Kings Park is 400.6 hectares of green grasslands, botanical gardens gardens and native bushlands, with two-thirds of the area being covered by native bushlands (the Australian bush is kinda weird looking). It was the first parkland designed for public use in 1872, with the purchase of more land in 1890 bringing it up to it's current size. The name was changed from "Perth Park" to "Kings Park" in 1901 in reference to King Edward VII.
Anni and her friend Kara went on the free guided walking tours offered by the Kings Park Volunteers. The walk on offer that day took us around the Botanic Gardens, pointing out and describing all the interesting plants and flowers from the different regions of Western Australia.
At the end they went and visited the State War Memorial, which has incredible views of the Swan and Canning rivers. It was constructed in 1928-29 and designed in a obelisk shape, similar to that of the ANZAC memorials erected in France and Belgium. Whilst it was built to commemorate those who had served in WWI, it has since become a place of reflection for those who have served in the Armed Forces in all of Australia's deployments.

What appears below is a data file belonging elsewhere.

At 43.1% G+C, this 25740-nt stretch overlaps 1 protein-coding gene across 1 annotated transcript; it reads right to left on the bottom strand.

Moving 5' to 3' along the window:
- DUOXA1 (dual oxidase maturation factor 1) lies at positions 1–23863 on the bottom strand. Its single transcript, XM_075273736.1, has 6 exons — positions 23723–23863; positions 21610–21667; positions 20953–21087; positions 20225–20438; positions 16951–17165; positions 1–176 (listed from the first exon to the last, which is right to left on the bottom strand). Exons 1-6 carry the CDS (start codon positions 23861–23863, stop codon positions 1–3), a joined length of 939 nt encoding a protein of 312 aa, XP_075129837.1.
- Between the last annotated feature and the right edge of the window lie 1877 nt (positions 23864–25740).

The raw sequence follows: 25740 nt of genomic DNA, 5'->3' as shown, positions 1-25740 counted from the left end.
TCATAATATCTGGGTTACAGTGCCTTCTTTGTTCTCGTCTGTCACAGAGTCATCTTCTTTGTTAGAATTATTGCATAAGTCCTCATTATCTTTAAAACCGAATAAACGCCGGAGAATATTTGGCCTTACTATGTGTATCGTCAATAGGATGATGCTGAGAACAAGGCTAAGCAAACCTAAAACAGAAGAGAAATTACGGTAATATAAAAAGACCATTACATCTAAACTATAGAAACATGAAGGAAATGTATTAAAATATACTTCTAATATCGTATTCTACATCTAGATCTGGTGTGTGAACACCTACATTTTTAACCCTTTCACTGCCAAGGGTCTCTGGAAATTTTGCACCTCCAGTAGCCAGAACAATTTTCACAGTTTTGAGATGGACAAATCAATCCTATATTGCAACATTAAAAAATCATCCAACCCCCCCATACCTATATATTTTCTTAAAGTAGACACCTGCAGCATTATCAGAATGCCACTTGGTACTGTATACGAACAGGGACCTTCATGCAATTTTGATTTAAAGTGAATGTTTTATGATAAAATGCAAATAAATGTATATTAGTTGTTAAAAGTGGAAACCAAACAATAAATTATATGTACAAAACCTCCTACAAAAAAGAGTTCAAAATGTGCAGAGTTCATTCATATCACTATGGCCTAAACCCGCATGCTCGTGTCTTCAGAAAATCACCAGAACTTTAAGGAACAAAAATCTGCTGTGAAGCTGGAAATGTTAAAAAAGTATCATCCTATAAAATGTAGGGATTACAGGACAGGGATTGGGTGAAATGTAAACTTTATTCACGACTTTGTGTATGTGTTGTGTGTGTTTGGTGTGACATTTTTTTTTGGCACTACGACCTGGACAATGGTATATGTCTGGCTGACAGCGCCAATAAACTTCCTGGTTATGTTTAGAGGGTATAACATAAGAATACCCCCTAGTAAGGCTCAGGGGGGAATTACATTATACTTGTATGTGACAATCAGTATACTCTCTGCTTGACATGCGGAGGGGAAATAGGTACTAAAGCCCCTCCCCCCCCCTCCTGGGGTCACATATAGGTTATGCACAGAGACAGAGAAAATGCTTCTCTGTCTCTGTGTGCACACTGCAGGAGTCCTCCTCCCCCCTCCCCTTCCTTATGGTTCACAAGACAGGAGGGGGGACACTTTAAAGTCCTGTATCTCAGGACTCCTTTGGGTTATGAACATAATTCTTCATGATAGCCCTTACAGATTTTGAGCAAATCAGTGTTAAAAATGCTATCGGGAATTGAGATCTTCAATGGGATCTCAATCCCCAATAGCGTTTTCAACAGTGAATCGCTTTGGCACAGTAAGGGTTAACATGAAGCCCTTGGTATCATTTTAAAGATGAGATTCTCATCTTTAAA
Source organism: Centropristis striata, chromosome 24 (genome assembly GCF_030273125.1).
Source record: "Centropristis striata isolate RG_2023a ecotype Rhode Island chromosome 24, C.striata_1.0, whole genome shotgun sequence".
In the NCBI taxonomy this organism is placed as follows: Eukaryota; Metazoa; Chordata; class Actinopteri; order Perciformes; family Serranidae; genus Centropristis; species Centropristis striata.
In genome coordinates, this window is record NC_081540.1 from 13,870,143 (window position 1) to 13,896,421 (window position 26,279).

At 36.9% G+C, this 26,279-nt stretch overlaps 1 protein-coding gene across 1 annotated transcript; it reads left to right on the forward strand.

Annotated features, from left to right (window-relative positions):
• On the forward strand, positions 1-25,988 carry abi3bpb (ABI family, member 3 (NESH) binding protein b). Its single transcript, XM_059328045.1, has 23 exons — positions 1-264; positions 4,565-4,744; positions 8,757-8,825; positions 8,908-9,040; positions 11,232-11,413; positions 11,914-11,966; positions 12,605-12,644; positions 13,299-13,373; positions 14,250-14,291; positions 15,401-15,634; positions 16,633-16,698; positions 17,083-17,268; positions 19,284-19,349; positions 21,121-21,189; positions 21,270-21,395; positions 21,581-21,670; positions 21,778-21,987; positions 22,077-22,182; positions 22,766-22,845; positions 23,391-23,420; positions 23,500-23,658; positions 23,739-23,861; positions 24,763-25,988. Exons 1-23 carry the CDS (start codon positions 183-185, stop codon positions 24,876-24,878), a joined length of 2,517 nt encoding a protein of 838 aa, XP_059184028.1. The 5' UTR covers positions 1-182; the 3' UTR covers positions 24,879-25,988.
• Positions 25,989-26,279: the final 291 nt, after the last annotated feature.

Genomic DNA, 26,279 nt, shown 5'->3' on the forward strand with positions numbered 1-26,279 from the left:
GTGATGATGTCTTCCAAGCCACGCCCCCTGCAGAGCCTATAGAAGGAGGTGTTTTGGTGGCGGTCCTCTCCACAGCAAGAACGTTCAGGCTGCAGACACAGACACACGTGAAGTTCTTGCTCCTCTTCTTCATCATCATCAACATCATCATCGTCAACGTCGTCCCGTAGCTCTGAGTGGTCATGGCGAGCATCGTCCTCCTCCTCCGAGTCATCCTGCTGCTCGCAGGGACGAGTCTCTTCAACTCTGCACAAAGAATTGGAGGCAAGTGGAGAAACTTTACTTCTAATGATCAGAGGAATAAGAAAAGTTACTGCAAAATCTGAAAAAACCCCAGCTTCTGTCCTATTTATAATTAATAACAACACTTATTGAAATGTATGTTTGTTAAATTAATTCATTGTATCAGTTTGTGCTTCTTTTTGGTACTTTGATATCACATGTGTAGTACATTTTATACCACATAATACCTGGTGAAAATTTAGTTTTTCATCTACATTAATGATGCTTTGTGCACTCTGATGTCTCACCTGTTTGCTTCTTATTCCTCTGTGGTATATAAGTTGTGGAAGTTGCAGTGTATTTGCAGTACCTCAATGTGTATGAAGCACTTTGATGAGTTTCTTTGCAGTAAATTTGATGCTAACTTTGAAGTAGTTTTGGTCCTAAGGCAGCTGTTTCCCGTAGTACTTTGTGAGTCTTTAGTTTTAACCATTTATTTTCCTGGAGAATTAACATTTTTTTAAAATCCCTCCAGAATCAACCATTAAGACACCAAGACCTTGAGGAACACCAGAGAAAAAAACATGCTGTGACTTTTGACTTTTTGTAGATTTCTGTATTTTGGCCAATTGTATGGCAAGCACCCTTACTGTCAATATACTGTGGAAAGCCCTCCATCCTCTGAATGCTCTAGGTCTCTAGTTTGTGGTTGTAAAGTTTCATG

One of the best parts of Kings Park are the views over the city. Love coming here at night and seeing all the sparkly lights.
Kings Park is a great place to visit any time of the year. We're going to do another tour in the wintertime when all the wildflowers come out in the bushlands.